I’m back at our makeshift town, and I’m panting and I’m starving and I have to find Kanga. Have to expose her.
Roo used to say his mother could hit a pot of hunny from hundred yards with her peashooter.
Said she was the best shot in the whole hundred acres.
Tigger’s still bouncing in my living room, and Kanga’s sitting on my sofa, twitching uncontrollably, staring off into space.
Tigger can be so insensitive.
So can I.
I try and shout but can’t. She’s crying. It makes me want to put my arms round her and give her a hug, tell her it’s all okay. It isn’t. She isn’t.
Instead I growl, fiercely. You killed him.
Kanga stops twitching and her head shoots up to look me deep in the eyes. She says, “what?”
You. You killed him. You blamed it all on me, let them crowd around you with their sympathy and kindness, and you lapped it up.
Tigger stops bouncing. Good. That shows how huge this is.
Kanga stares at me, her eyes wide. “No,” she says, “Why would I do such a thing?” But she doesn’t cry anymore. She just yells, “No, never. How could anyone be so cruel?”
Tigger stares at her, his mouth shut. He’s still as a mouse.
Tigger whispers, “Kanga?”
Kanga gets angry. She leaps to her feet, and with that sudden jerk a small object is thrown out of her pouch and lands on my couch.
It’s a tube, which, with just the right amount of air pushed through, would be able to fire an object about the size of a pea.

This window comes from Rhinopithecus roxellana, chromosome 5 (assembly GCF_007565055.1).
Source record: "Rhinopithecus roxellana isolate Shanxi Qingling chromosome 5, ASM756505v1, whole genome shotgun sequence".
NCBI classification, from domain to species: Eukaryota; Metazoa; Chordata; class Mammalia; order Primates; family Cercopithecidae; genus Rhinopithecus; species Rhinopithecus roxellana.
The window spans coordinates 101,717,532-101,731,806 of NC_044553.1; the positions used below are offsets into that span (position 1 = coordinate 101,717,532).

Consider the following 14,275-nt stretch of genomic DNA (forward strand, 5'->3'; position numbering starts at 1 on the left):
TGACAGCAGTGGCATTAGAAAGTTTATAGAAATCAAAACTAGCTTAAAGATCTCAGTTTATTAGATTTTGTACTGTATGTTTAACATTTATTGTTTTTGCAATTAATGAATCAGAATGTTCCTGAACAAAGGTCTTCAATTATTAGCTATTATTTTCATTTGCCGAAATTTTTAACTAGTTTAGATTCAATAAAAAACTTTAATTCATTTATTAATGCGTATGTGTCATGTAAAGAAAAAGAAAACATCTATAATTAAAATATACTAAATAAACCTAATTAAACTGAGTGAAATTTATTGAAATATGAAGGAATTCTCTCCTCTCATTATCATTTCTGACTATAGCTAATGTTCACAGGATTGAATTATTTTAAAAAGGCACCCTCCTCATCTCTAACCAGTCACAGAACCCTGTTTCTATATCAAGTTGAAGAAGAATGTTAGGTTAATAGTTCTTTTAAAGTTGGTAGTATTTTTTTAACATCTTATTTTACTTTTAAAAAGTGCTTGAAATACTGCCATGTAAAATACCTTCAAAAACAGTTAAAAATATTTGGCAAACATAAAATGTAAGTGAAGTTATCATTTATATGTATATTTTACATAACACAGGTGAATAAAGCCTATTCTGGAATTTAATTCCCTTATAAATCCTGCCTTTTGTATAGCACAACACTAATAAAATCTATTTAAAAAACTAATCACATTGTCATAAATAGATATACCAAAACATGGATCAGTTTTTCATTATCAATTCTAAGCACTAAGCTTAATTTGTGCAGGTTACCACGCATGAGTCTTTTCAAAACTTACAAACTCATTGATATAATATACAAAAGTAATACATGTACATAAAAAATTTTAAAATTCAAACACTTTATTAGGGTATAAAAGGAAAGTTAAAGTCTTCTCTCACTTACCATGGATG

If that pea was particularly cold, it might even burst a balloon, which would be unfortunate, especially if there was a little marsupial grabbing onto the string, screaming, mummy, mummy, help me mummy as he falls to the ground.
Kanga goes berserk. She screams, “What other choice did I have? You never paid enough attention to me. I had to do something.” She turns to me and yells, “Our fling didn’t make me feel loved. It made me feel sick.”
Tigger is rooted to the spot. I’m fuming, angry with myself, disgusted at her. What kind of person would perform such an atrocity to get attention? That’s beyond messed up.
Kanga storms out of the house, and we follow her. Rain falls heavily through the trees, clouds covering up a bright full moon, and Kanga slows her pace as she sees what’s ahead.
The animals of the Hundred-Acre Wood stopped her.
They said, we heard everything.
They said, you could’ve just told us.
Kanga screamed at them to move.
They stood still in a line.
Tigger and I blocked all her escape routes.
Rabbit bounced forward and said, you don’t deserve to live.
Eeyore, the silent one, lunged at Kanga’s throat.
Blood flew and landed on the ground.
No one moved.
Eventually, even Kanga was still.
It wasn’t quite justice. But it was enough.